An alternative American Songbook delivered by Upshaw and Sō Percussion

Fri Apr 06, 2018 at 12:43 pm

Dawn Upshaw performed music of George Crumb and Caroline Shaw with Sō Percussion Thursday night at the Kennedy Center.

Folk song, according to composer-scholar Zoltán Kodály, contains “the emotions of centuries.” The United States has only a couple of centuries under its belt, but its Appalachian hymns and gospel standards seem to fit the bill.

The quartet Sō Percussion, joined by soprano Dawn Upshaw and pianist Gilbert Kalish, explored the modern recontextualization of this revered music in a questing program Thursday in the Kennedy Center Terrace Theater.

The highlight of the program was on the second half, George Crumb’s sublimely quiet song cycle Winds of Destiny, published as the fourth part of the composer’s American Songbook series. Crumb drew inspiration from the (mostly) Civil War-era songs, accompanying them with a kaleidoscopic range of minimal scrapes and rattles of sound. The cycle became a signature piece for Dawn Upshaw, especially following her performance in a staged production directed by Peter Sellars at the Ojai Festival in 2011.

Textual indications point to a theme of war and death, both hopeful and despairing. The opening tune, “The Battle Hymn of the Republic,” is a call to or justification of war. Upshaw’s forthright singing of the tune, slowed down, rang out into a silence marked by curious sounds; these include the “thunder stick,” an aboriginal instrument whirled in a circle on a rope, and hushed vocal cries identified by Crumb as “the intermittent hooting of an owl.” A minor mishap getting the thunder stick going was the only perceptible lapse in Sō Percussion’s masterful work creating a vast tapestry of exotic sounds.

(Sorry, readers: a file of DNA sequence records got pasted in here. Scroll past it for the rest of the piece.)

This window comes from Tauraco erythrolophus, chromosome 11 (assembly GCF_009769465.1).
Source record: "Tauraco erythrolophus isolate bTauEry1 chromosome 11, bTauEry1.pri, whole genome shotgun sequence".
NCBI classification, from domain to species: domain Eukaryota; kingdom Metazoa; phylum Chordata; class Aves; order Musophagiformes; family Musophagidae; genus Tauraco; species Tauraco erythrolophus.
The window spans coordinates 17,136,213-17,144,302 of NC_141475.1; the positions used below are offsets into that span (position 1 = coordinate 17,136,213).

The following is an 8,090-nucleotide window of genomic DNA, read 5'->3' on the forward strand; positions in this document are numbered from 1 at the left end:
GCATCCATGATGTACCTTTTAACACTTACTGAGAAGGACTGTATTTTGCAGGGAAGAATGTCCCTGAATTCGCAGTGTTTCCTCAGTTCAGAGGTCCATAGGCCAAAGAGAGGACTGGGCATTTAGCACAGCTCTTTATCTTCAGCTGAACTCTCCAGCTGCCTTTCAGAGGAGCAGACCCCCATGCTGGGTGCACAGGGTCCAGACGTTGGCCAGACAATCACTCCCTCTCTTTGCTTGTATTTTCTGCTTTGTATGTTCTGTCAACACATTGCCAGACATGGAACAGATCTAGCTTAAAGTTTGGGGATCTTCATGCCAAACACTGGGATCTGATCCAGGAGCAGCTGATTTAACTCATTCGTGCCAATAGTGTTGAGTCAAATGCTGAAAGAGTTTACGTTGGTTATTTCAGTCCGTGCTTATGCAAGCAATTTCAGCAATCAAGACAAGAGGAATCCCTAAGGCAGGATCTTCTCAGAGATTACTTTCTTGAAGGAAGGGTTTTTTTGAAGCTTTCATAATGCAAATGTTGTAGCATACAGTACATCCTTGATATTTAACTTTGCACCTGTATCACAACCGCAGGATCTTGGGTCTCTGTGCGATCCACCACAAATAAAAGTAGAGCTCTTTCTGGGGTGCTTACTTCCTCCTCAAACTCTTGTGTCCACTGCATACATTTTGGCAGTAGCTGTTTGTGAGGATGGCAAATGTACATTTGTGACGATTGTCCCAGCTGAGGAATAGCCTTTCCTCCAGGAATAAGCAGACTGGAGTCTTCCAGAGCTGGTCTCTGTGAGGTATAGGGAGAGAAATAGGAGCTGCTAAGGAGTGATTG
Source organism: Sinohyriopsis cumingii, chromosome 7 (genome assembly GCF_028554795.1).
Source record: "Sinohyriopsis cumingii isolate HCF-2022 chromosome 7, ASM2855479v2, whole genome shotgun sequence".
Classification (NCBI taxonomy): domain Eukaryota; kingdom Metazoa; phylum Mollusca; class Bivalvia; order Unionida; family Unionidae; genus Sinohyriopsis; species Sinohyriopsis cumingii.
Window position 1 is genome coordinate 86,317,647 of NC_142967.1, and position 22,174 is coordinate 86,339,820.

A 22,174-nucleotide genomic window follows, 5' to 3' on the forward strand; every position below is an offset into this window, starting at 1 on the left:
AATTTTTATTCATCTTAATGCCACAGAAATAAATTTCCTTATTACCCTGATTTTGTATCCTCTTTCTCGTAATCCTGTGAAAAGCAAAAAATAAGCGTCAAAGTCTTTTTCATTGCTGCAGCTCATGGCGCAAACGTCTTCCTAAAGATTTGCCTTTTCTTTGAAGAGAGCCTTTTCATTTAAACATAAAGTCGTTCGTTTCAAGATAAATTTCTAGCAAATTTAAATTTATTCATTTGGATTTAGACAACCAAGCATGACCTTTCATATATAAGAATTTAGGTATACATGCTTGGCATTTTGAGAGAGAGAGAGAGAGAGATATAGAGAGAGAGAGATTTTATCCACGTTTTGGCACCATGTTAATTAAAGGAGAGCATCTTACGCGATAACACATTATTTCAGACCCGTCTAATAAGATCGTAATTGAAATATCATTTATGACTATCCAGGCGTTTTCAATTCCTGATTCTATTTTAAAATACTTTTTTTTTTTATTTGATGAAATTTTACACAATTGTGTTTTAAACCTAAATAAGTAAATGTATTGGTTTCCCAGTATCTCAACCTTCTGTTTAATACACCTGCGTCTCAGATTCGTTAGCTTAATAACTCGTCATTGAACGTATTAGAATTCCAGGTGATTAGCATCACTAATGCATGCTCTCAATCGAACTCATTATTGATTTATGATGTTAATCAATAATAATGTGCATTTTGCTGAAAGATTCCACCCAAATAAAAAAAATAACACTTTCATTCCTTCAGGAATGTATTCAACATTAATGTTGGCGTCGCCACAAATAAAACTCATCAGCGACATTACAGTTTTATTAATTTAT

More martial percussion accompanied most of “Johnny Comes Marching Home,” the tune echoed by seemingly happy whistling. Crumb’s quotation of the funeral march tune from Mahler’s First Symphony in the last verse, however, made it clear that, for many families, Johnny was not going to be marching home. Upshaw’s voice has lost some of its sheen, but her musicality and poise have deepened even further, as in the work’s climax, the ecstatic “Twelve Gates into the City,” accompanied by raucous tintinnabulation.

An instrumental interlude led to the crushingly sad “All My Trials (Death’s Lullaby),” after which the cycle took a turn toward the odd. The jubilation of “Go Tell It on the Mountain” seemed less sincere, and the mouth harps and flexatone suited the creepy Sprechstimme of Upshaw’s voice in “The Enchanted Valley.”

Sō Percussion

Caroline Shaw wrote her Narrow Sea as a companion piece for the Crumb work, using only the words and not the melodies of five other folks songs. Her use of percussion doesn’t  range as widely as Crumb, featuring bowls of various kinds struck with mallets or with water poured from one to another. The most striking moment in the piece came in the fourth and fifth songs, when two and then all four percussionists surrounded the lidless piano, striking inside the case with mallets and hands as Kalish continued to play at the keyboard. In a saccharine gesture, the first song returned as a postlude.

Bryce Dessner’s inventive but ultimately repetitive Music for Wood and Strings did not fit well into this theme. Sō Percussion plays the work on four amplified cord sticks, instruments constructed by Aron Sanchez to Dessner’s specifications. They are like dulcimers of various sizes, but played with #2 pencils and child-sized violin bows, combining “the sound world of an electric guitar and dulcimer with the percussionist’s toolkit,” as the composer put it.

The clanging, nasal sound they produce made some of the faster sections sound like the title music to some 1970s television show, but the rhythmic drive and pitched hollowness are catchy and unclassifiable. A range of other percussion, including snare and wood blocks, as well as a bass drum played by pedal, relieved the occasional monotony of timbre. This concert featured only about two-thirds of the piece, without anything being missed. Perhaps a permanent cut is in order.


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